Neela (06:52):

Yeah, to just add onto that, I think that’s so important because sometimes it’s easy to hide from the numbers, especially if the numbers aren’t quite where you want them to be, it’s easier to just ignore them. So I love your recommendation of just figuring out what the starting line is because then you actually know where you can go from. I think the other thing that I would expound upon is you are in this phase where you’re probably in the middle of your working years. You’re maybe a little further along in your career. And so this is a really good time to hone in on the habits to make your plan successful. Make sure that you are saving regularly. Are you paying yourself first? Are you taking a look at the non great debt that we see that can often kind of erode wealth over time? Are we paying off our credit cards in full every month, for example? So just make sure that you’re getting a good system in place so that the benefits can expand and compound over time.

Mary Beth (07:47):

I love that. I have a financial planning question for you.

Neela (07:51):

Ooh, hit me.

Mary Beth (07:51):

Let’s play, “What if,” okay? What if someone is in their early forties, they’ve got a mortgage, they’ve got kids, they have retirement, they’re what they’re trying to save for. They’ve got some credit card debt, let’s say maybe they, they have their credit cards, they pay it off every month. But how do you prioritize saving for retirement, saving for kids’ college? Which one am I doing first? What do I need to have checked off before I move forward?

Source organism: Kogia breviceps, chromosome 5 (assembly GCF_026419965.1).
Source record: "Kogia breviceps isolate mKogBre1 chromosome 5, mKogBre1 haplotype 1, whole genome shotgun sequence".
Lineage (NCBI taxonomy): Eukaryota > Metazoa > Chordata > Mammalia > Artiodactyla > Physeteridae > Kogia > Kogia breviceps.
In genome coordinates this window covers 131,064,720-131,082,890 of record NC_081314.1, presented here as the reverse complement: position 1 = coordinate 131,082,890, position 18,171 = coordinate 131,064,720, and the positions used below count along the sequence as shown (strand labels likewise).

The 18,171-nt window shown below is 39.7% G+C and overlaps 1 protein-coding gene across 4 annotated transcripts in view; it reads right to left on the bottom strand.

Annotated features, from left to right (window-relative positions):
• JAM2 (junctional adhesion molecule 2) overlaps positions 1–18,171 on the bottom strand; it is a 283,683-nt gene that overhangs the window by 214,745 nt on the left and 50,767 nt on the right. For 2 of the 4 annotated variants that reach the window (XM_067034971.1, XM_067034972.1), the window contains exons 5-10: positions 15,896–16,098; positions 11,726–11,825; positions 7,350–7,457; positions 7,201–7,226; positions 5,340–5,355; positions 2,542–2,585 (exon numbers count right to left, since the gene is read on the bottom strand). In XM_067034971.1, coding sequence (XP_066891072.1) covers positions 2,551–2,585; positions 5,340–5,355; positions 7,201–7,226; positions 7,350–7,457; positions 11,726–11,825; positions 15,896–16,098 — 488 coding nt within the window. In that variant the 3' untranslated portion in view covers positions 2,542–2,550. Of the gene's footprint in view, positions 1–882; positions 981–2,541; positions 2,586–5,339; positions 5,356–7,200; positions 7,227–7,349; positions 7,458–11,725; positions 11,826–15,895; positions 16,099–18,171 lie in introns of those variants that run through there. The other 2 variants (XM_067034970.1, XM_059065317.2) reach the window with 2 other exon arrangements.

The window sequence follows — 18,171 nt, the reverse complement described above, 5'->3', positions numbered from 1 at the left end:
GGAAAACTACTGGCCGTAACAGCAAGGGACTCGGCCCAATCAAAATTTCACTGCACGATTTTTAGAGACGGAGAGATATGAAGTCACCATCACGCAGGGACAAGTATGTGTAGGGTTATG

Neela (08:18):

Yeah, I often think about it in terms of needs, savings, wants. And so if you think about your needs, you mentioned a mortgage, you have to pay for your housing, you’ve gotta pay for food. You’ve kind of keep that foundation solid. And then the next tier really on that pyramid would be the savings. And we get this question a lot, especially when it comes to splitting savings between college planning, retirement, et cetera. And you know what I would say to that is you always have to put your oxygen mask on first. So make sure that you have a good plan in place for your own retirement funds really before you start saving aggressively for college planning. I think for a lot of people who might wanna get started on college planning but don’t necessarily feel like they’ve made as much progress as they want to on the retirement side, opening up a college savings account and starting with a really small contribution and honestly redirecting grandparents and birthday party invitees to say, Hey, we don’t need any stuff, but uh, we’d really take some help sending junior to college.